Bruxism: causes, symptoms and treatment
Bruxism is a parafunctional activity that has always been of great interest to dentists as many of its effects are intraoral though most of its causes are to be sought extraorally.
Bruxism can easily lead to the destruction of tooth tissue, the breakage of reconstructions or prosthetic rehabilitations, the exacerbation of temporomandibular disorders, and to tension headaches and disturbance of a partner’s sleep by teeth grinding noises at night. (1)
Bruxism can be defined as a diurnal or nocturnal parafunctional activity that includes the clenching and grinding of teeth. While sufferers from diurnal bruxism are aware of clenching their teeth, nocturnal bruxism causes unconscious stereotyped movements during sleep, typically clenching or grinding. (1, 2)
A diagnosis of bruxism cannot be made exclusively on the basis of tooth wear (wear veneers), as the parafunctional activity could well have occurred long before wear is noticed by the dentist. (1)
As a parafunctional activity, nocturnal bruxism may be caused by many factors, and various theories have been put forward over the years.
The cause was initially thought to be purely mechanic, and that the patient’s occlusion in some way favoured or disfavoured this parafunction. Precontact or occlusal interference were believed to encourage phenomena of nocturnal grinding. (4) This correlation was later refuted by various studies and it was shown instead that the patient’s occlusal pattern had nothing to do with the onset of bruxism. (1, 5)
Stress and psycholgical factors
Stress and other psychological factors have been considered important in the aetiology of bruxism. Some early studies demonstrated increased masticatory muscle activity during sleep during periods of severe stress. Other research, however, showed that this association was only valid in a small percentage of the population. It is well established, however, that adults and children who are aware of grinding their teeth are typically more anxious, aggressive and hyperactive individuals. (6)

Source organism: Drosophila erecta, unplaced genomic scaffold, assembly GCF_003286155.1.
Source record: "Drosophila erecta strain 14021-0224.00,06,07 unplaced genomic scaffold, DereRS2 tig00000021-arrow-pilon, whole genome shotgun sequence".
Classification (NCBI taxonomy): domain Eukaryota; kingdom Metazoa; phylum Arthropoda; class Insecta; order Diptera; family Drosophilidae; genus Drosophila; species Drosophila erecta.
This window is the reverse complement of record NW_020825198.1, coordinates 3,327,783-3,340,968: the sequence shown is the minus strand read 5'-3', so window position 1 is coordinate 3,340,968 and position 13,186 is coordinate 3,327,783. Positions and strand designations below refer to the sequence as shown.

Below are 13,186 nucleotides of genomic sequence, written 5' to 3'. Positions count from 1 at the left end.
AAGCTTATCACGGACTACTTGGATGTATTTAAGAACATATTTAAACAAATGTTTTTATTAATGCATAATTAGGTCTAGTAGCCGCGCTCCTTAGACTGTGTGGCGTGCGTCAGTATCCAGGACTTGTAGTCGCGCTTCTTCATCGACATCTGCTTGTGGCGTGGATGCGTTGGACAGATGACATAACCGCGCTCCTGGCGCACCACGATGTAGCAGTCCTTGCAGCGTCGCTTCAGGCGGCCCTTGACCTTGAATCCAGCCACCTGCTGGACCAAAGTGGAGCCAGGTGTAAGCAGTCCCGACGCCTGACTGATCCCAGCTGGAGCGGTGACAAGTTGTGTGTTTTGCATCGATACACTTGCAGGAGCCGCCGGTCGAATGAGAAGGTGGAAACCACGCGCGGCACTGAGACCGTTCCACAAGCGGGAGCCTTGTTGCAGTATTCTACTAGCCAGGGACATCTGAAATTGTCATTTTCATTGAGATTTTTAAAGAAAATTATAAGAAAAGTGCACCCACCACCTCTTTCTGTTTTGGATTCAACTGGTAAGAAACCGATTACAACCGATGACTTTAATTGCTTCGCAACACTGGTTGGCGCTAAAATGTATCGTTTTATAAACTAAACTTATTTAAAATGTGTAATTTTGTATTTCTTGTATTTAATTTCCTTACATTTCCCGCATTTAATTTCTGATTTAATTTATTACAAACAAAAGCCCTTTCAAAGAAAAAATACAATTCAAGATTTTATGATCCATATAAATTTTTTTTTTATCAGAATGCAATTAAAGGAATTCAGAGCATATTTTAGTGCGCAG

The current hypothesis
The most recent theory concerning the causes of bruxism is based on the role of the autonomic central nervous system in the genesis of oromandibular activity during sleep.
The role of neurotransmitters
The first evidence that teeth grinding could be linked to a neurotransmitter came from a case report in which a patient suffering from Parkinson’s disease was prescribed levodopa, a precursor of catecholamine, to treat teeth grinding. (7)
Hypothesising a causal role for noradrenaline, various studies were carried out into the use of clonidine and propanolol (8, 9). It was seen that clonidine, in addition to reducing the sympathetic cardiac activity that precedes RMMA (rhythmic masticatory muscle activity), also reduced attacks of nocturnal bruxism. Clonidine, however, is not indicated for the treatment of bruxism as it induces severe morning hypotension.
Micro-arousal during sleep and motor activation
Studies have shown that episodes of nocturnal bruxism generally last from 3 to 10 seconds and are associated with an increase in cerebral and cardiac activity that causes a rapid increase in heart rate (tachycardia) (10). Transient increases in cerebral and cardiac activity and muscle tone occur at every hour during sleep, causing between 8 and 15 micro-arousals (1).
Most episodes of bruxism arise during light, non-REM sleep, while only 10% occur during REM phases.
Signs and symptoms (11)
Symptoms of bruxism include:
- Teeth grinding accompanied by the characteristic noise
- Temporomandibular joint pain
- Masticatory and cervical muscle pain
- Localised temporal headaches in the morning
- Hypersensitivity of the teeth
- Excessive mobility of the teeth
- Tiredness and poor sleep quality
Signs of bruxism include: